Overall, this is another entertaining novel in the Rise of the Federation series. Bennett’s writing as always is top notch and I enjoy the way in which he manages to continue the story of Star Trek Enterprise and build on some of the smaller elements in Star Trek continuity. Yes it doesn’t feel like a single novel, but the Vulcan storyline alone is enough to mitigate this as I just treat the additional two stories as a bonus to be enjoyed beyond this core element.
Monday, 20 April 2015
Title: First Strike (Invasion! Book 1)
Author: Diane Carey
Chronological Period: 2267
“First Strike" by Diane Carey is the first novel in a series of four novels which span the multiple different lines of Star Trek fiction from the Original Series to Voyager. The novel starts with a Klingon battlegroup encountering a ship full of creatures that appear to resemble the demons of Klingon folklore. So upset by what he sees, the Klingon General decides to contact Starfleet for help in addition to his own High Command. Starfleet sends Kirk who is determined to try and understand these visitors rather than just destroy them as the Klingons wish.
Whilst the book is part of a series it still works very well as a standalone novel. The ending does hint at the sequel to come but it still provides a satisfying enough conclusion that there is no need to read the next book unless you really want to. I particularly appreciated this as I am reading all the Star Trek books in Chronological order and therefore won’t get to the sequel for quite a while.
It is also a thoroughly enjoyable story with a structure and pace that keeps the reader entertained right until the end. In addition the plot explores several interesting points with a particular plus point for me being the premise that our myths are based on vaguely remembered facts that have left us with some ingrained prejudices. The attempt to overcome those prejudices then compliments the conflict between scientific thought and religious zeal that is also present within the novel.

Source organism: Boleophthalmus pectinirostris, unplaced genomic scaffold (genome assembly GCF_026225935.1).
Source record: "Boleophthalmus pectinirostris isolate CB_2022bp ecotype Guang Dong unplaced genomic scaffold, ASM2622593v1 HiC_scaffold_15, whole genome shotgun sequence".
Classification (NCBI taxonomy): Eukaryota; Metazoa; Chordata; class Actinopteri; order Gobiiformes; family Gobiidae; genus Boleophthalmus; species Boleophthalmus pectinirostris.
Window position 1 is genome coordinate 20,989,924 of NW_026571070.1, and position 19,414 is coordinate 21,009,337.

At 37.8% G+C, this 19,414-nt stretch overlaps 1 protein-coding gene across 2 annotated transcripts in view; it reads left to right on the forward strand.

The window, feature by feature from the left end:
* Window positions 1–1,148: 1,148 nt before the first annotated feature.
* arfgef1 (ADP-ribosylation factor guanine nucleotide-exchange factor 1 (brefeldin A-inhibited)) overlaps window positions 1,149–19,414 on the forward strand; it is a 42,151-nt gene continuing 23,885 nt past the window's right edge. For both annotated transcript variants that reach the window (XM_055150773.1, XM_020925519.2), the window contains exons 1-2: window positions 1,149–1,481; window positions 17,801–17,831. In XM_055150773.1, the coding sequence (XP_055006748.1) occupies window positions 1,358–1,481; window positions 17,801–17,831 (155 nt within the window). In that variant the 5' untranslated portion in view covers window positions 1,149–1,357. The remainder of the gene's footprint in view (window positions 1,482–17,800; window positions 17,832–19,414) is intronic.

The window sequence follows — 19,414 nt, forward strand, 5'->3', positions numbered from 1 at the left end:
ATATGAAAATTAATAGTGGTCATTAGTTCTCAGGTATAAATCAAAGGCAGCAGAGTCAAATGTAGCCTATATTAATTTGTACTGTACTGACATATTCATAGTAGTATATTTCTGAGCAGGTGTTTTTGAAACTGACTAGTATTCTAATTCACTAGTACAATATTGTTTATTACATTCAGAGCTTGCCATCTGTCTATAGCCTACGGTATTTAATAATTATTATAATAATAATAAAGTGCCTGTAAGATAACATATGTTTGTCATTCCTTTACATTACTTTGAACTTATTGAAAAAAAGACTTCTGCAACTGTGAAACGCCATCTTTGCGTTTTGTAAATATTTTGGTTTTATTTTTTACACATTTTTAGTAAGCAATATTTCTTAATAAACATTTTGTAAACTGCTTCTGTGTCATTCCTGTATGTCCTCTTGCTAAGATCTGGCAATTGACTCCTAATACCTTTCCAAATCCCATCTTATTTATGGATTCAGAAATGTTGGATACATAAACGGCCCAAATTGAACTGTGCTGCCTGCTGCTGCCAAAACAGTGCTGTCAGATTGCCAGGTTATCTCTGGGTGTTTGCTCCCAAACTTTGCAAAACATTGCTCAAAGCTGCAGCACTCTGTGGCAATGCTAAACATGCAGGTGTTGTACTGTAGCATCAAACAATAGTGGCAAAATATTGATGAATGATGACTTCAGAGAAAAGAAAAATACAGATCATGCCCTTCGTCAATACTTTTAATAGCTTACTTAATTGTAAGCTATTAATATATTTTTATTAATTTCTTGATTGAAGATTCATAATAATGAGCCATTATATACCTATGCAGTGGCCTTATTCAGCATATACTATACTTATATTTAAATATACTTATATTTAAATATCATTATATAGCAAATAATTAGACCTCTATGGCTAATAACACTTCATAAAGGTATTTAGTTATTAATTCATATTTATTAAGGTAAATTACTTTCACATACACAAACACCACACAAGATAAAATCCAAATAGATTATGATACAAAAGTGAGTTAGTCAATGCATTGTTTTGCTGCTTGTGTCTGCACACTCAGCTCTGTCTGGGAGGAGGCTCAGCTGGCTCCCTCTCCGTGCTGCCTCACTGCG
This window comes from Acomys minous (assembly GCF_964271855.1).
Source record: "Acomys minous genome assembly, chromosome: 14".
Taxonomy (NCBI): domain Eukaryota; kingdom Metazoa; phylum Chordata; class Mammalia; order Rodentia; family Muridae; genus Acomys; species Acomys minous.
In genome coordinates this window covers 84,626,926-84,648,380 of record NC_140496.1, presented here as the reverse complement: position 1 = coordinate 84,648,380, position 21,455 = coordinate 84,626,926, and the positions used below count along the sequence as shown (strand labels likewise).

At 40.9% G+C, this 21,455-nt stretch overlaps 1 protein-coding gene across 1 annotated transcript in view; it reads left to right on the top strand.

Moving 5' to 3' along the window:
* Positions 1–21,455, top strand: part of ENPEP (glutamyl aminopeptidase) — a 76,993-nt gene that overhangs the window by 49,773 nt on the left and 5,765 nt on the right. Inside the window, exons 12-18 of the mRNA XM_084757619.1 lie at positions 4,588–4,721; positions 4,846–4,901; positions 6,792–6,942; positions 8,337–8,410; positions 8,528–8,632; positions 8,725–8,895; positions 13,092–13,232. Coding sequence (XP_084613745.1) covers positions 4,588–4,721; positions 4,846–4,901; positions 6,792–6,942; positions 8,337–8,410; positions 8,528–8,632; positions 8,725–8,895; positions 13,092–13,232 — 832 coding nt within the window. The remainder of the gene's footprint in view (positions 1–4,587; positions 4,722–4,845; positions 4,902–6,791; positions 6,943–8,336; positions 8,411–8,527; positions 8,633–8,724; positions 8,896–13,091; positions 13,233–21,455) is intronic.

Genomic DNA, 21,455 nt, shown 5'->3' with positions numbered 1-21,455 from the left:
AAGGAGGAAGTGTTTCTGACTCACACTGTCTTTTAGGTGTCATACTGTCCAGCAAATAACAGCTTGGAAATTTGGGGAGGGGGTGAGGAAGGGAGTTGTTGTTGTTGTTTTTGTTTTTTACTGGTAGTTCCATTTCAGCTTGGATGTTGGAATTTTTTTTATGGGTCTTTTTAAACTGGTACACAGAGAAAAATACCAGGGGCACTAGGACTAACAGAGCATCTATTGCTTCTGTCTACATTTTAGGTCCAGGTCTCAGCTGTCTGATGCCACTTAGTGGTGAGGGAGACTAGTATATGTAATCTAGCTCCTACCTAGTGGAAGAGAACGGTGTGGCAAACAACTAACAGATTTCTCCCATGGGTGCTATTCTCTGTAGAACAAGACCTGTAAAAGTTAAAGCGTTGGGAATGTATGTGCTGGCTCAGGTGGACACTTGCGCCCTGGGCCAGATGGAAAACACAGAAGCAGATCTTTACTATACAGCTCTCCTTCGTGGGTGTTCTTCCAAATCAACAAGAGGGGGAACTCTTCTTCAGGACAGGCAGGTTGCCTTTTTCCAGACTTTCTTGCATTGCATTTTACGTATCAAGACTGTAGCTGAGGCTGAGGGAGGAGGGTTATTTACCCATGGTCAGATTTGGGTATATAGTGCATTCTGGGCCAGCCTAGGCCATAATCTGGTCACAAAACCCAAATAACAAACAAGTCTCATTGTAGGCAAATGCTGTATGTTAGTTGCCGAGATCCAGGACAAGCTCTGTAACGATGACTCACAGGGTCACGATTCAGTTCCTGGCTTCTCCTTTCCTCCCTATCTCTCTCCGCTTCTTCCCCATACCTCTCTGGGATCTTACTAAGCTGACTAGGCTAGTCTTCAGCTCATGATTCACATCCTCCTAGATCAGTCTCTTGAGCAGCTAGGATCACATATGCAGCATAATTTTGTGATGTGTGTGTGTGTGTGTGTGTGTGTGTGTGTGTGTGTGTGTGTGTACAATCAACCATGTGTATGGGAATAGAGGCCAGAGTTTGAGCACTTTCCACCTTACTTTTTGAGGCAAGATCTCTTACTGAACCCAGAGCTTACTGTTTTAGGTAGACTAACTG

The characters are all well-written with the main focus being on Kirk, McCoy and Spock. However, what we do see of the other characters is more than adequate and Carey has tried to develop the Furies beyond just being a token alien-of-the-week which was nice to see. One particular thing I noted was that Kirk is well portrayed, we get to see in all his glory as both a leader and a friend, but also as someone who is still in the end just a human with all the flaws and weaknesses that this can entail.
Overall, the plot is interesting, the characters come across in the manner we would expect and the pacing feels right. Basically, it is an enjoyable Star Trek story which works well as both a standalone novel and as an entry into the overall “Invasion!” series.
Thursday, 26 February 2015